GLOBAL – A few months ago, I got really excited about an NRC Tampere project that involved creating a usable multitouch interface out of blocks of ice. Most people seemed to think it was quite a cool video and moved on, but I thought it was the future of computing. In case you’re thinking I have more topical things to write about, this all connects to the potential promise of Nokia Windows Phone devices, honest.
Back to the ice. Making computer interfaces out of natural materials that sit comfortably in the landscape might sound like some sort of contemporary art installation, and in some ways, I suppose it was. But it was also an experiment in what Mark Weiser first termed ‘calm technology’ in a paper published back in 1995.
Technology today is anything but calm – it’s positively frenetic. And our mobile devices are often the worst culprits, especially the smart devices that collate meetings, emails, tweets, RSS feeds and more. That’s an information overload right there in your pocket. How many times have you sat in meetings where people are heads-down into their mobile phones for half its duration? It’s amazing we get anything done at all, and many are finding that they’re not.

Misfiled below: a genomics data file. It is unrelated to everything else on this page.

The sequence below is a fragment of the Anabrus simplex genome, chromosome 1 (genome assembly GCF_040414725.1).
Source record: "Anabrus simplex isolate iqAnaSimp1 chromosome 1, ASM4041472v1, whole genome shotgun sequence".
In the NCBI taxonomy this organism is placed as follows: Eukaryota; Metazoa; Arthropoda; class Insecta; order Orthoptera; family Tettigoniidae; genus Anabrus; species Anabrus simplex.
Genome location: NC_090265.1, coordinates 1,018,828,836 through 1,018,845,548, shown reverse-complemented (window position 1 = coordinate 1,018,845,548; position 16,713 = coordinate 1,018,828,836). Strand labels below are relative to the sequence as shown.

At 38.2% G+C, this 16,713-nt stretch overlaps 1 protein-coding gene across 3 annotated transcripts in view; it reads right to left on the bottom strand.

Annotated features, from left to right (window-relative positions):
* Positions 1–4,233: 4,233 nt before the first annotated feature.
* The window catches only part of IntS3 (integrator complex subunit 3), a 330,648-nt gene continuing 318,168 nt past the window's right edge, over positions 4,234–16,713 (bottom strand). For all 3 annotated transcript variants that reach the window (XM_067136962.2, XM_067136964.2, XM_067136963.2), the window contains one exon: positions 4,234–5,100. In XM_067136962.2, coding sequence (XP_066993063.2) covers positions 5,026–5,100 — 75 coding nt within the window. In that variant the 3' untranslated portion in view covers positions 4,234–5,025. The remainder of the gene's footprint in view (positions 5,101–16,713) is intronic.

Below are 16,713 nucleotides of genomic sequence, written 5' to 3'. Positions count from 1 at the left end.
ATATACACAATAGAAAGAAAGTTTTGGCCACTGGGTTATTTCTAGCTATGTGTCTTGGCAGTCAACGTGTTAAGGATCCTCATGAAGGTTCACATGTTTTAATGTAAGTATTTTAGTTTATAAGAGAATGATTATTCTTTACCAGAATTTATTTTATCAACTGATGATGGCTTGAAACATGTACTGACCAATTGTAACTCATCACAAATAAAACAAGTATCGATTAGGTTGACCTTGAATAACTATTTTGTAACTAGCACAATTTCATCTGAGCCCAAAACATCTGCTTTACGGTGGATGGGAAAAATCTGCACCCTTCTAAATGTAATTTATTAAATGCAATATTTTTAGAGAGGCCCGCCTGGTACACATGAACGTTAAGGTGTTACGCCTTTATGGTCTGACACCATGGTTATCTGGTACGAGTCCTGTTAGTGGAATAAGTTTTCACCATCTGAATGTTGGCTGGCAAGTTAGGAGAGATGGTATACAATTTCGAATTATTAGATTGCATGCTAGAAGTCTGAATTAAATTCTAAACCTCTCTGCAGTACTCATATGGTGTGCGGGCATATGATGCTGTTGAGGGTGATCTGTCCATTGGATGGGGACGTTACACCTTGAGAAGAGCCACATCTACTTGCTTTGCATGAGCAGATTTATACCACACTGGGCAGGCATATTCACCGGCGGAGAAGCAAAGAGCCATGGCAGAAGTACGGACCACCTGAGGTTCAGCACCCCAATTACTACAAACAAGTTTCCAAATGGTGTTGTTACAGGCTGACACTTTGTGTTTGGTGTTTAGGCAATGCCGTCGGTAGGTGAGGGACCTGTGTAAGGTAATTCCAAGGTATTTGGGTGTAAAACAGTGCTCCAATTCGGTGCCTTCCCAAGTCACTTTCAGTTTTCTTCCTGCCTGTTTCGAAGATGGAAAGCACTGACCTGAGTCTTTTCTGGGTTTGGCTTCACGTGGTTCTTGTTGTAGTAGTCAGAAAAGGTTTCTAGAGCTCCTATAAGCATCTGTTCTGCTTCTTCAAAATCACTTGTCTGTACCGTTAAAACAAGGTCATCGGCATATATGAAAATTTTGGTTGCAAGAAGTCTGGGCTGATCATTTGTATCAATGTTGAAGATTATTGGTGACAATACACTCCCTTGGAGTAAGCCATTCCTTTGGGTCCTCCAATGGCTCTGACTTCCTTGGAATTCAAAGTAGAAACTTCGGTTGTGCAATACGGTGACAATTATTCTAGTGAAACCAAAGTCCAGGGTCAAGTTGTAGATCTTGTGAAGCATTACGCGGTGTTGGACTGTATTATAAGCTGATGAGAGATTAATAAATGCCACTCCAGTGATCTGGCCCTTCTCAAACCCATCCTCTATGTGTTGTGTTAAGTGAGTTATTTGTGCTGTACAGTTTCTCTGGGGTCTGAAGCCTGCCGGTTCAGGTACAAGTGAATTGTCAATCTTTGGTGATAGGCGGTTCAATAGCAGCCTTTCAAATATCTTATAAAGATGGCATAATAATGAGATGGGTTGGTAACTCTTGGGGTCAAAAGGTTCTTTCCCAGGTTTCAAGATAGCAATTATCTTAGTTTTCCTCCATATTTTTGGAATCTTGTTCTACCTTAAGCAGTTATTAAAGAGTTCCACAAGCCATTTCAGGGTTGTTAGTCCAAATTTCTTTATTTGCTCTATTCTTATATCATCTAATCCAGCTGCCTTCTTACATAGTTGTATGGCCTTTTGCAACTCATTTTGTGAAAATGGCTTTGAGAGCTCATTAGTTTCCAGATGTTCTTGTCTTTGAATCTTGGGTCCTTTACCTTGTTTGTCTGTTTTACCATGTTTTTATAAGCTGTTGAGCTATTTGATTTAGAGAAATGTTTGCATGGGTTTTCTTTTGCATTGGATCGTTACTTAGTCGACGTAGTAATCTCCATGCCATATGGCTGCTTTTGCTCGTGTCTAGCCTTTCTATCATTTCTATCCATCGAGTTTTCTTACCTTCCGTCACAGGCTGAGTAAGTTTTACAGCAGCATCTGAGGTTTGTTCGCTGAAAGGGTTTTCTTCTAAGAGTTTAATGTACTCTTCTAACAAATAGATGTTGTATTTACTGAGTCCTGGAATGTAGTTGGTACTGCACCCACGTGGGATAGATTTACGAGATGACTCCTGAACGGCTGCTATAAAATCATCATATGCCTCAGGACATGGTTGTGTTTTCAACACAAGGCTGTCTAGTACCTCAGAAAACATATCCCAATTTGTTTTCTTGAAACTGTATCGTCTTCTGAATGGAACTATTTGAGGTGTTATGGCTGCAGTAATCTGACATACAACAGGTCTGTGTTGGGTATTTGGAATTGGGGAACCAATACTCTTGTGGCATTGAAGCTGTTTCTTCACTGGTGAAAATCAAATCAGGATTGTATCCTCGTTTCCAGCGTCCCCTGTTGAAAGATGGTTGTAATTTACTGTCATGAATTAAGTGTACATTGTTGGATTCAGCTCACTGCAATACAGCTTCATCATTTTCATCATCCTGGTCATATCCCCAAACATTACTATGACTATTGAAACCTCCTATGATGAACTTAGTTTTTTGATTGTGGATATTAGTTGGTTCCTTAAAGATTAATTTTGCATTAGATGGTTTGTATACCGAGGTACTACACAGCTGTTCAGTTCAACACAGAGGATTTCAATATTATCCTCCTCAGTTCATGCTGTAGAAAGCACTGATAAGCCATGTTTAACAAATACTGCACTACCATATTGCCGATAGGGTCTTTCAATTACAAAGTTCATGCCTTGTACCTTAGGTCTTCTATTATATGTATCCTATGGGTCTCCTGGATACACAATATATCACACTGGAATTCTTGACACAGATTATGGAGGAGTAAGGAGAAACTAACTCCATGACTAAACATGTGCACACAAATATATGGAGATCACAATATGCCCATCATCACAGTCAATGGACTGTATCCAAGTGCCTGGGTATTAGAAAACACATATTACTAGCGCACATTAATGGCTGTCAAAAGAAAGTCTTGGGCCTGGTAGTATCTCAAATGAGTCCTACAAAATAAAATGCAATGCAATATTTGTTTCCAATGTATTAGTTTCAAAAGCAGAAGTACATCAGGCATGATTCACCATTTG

So what Weiser, and many others since, proposed is that we need technology that doesn’t require very much of our attention at all. If we aren’t continually jumping at the sound of pings and dings like Pavlovian monkeys, then we might get stuff done, feel calmer and achieve a more healthy connection to the real people around us.
And Windows Phone, then. The most obvious feature of its interface is the live tiles. There might be a lot of good and bad things about tiles, but the one that’s relevant here is that they are glanceable. You don’t need to dive into an app or press buttons to see what’s going on – much of the information is bubbled to the surface.
With most phones, the model is all about layers – at the top layer, you decide what you want to do, then one or more layers later, you get to that activity. That’s time-consuming and requires full attention. A new – ‘calmer’ – model proposes that relevant activities and information can sit on the surface, require minimal attention and that the majority of interactions (in terms of time spent, rather than functions) can be done without leaving the surface layer.
That journey to glanceable, low-maintenance interfaces is by no means over but the Windows Phone paradigm interests me because it seems a step in the right direction. Many people prefer a more technical, computer dashboard on their phone, with lots of layers and more controls than a 747, I’m sure. But I really don’t believe that’s the path to greater productivity or better relationships in the long term.